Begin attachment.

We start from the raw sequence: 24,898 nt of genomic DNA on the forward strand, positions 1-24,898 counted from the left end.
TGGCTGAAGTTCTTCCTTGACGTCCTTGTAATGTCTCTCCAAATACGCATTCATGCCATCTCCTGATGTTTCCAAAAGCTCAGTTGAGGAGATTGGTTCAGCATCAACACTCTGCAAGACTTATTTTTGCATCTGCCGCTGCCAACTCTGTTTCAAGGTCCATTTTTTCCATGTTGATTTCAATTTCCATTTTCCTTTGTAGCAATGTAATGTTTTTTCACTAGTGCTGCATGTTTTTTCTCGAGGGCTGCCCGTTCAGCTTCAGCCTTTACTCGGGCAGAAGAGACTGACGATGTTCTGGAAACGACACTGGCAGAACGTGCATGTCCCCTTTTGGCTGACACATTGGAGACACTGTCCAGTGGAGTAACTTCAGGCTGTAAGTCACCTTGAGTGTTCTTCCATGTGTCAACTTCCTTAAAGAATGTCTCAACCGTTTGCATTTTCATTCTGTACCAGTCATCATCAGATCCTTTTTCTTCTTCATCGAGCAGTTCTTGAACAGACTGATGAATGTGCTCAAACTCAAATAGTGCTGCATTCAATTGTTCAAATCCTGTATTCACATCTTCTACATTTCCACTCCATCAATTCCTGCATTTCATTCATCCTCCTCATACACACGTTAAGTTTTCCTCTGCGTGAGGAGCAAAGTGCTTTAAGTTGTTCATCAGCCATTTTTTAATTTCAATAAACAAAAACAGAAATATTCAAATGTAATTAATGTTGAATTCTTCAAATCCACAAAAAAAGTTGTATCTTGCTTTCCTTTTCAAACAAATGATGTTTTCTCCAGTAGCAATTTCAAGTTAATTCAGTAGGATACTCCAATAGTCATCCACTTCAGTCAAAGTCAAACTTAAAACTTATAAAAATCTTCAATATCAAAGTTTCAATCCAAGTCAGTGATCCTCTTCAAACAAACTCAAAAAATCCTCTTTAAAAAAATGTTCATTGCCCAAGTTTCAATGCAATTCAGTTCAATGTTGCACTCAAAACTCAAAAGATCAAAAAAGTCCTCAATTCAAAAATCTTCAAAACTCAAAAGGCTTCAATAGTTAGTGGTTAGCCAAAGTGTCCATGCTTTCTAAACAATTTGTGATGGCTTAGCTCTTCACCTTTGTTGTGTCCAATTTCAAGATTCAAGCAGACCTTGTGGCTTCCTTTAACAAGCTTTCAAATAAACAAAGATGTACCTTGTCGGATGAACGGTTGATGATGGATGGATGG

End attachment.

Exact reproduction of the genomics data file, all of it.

We start from the raw sequence: 24,898 nt of genomic DNA on the forward strand, positions 1-24,898 counted from the left end.
TGGCTGAAGTTCTTCCTTGACGTCCTTGTAATGTCTCTCCAAATACGCATTCATGCCATCTCCTGATGTTTCCAAAAGCTCAGTTGAGGAGATTGGTTCAGCATCAACACTCTGCAAGACTTATTTTTGCATCTGCCGCTGCCAACTCTGTTTCAAGGTCCATTTTTTCCATGTTGATTTCAATTTCCATTTTCCTTTGTAGCAATGTAATGTTTTTTCACTAGTGCTGCATGTTTTTTCTCGAGGGCTGCCCGTTCAGCTTCAGCCTTTACTCGGGCAGAAGAGACTGACGATGTTCTGGAAACGACACTGGCAGAACGTGCATGTCCCCTTTTGGCTGACACATTGGAGACACTGTCCAGTGGAGTAACTTCAGGCTGTAAGTCACCTTGAGTGTTCTTCCATGTGTCAACTTCCTTAAAGAATGTCTCAACCGTTTGCATTTTCATTCTGTACCAGTCATCATCAGATCCTTTTTCTTCTTCATCGAGCAGTTCTTGAACAGACTGATGAATGTGCTCAAACTCAAATAGTGCTGCATTCAATTGTTCAAATCCTGTATTCACATCTTCTACATTTCCACTCCATCAATTCCTGCATTTCATTCATCCTCCTCATACACACGTTAAGTTTTCCTCTGCGTGAGGAGCAAAGTGCTTTAAGTTGTTCATCAGCCATTTTTTAATTTCAATAAACAAAAACAGAAATATTCAAATGTAATTAATGTTGAATTCTTCAAATCCACAAAAAAAGTTGTATCTTGCTTTCCTTTTCAAACAAATGATGTTTTCTCCAGTAGCAATTTCAAGTTAATTCAGTAGGATACTCCAATAGTCATCCACTTCAGTCAAAGTCAAACTTAAAACTTATAAAAATCTTCAATATCAAAGTTTCAATCCAAGTCAGTGATCCTCTTCAAACAAACTCAAAAAATCCTCTTTAAAAAAATGTTCATTGCCCAAGTTTCAATGCAATTCAGTTCAATGTTGCACTCAAAACTCAAAAGATCAAAAAAGTCCTCAATTCAAAAATCTTCAAAACTCAAAAGGCTTCAATAGTTAGTGGTTAGCCAAAGTGTCCATGCTTTCTAAACAATTTGTGATGGCTTAGCTCTTCACCTTTGTTGTGTCCAATTTCAAGATTCAAGCAGACCTTGTGGCTTCCTTTAACAAGCTTTCAAATAAACAAAGATGTACCTTGTCGGATGAACGGTTGATGATGGATGGATGG